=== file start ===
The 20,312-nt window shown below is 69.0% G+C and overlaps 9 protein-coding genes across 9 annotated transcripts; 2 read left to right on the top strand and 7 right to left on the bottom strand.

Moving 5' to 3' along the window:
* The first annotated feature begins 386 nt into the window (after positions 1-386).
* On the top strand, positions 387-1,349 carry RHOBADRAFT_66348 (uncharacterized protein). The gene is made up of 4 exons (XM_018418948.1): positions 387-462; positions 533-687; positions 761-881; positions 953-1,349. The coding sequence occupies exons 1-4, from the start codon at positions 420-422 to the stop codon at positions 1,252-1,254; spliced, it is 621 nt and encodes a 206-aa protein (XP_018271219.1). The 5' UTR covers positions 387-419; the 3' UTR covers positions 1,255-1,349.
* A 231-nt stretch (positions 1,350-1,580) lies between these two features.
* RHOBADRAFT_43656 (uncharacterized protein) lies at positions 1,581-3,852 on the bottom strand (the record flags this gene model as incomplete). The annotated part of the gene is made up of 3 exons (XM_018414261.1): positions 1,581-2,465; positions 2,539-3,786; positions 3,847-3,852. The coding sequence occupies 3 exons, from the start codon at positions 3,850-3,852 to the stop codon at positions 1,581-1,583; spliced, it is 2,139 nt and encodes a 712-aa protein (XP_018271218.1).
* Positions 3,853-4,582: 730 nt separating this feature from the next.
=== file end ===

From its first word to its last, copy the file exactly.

The 20,312-nt window shown below is 69.0% G+C and overlaps 9 protein-coding genes across 9 annotated transcripts; 2 read left to right on the top strand and 7 right to left on the bottom strand.

Moving 5' to 3' along the window:
* The first annotated feature begins 386 nt into the window (after positions 1-386).
* On the top strand, positions 387-1,349 carry RHOBADRAFT_66348 (uncharacterized protein). The gene is made up of 4 exons (XM_018418948.1): positions 387-462; positions 533-687; positions 761-881; positions 953-1,349. The coding sequence occupies exons 1-4, from the start codon at positions 420-422 to the stop codon at positions 1,252-1,254; spliced, it is 621 nt and encodes a 206-aa protein (XP_018271219.1). The 5' UTR covers positions 387-419; the 3' UTR covers positions 1,255-1,349.
* A 231-nt stretch (positions 1,350-1,580) lies between these two features.
* RHOBADRAFT_43656 (uncharacterized protein) lies at positions 1,581-3,852 on the bottom strand (the record flags this gene model as incomplete). The annotated part of the gene is made up of 3 exons (XM_018414261.1): positions 1,581-2,465; positions 2,539-3,786; positions 3,847-3,852. The coding sequence occupies 3 exons, from the start codon at positions 3,850-3,852 to the stop codon at positions 1,581-1,583; spliced, it is 2,139 nt and encodes a 712-aa protein (XP_018271218.1).
* Positions 3,853-4,582: 730 nt separating this feature from the next.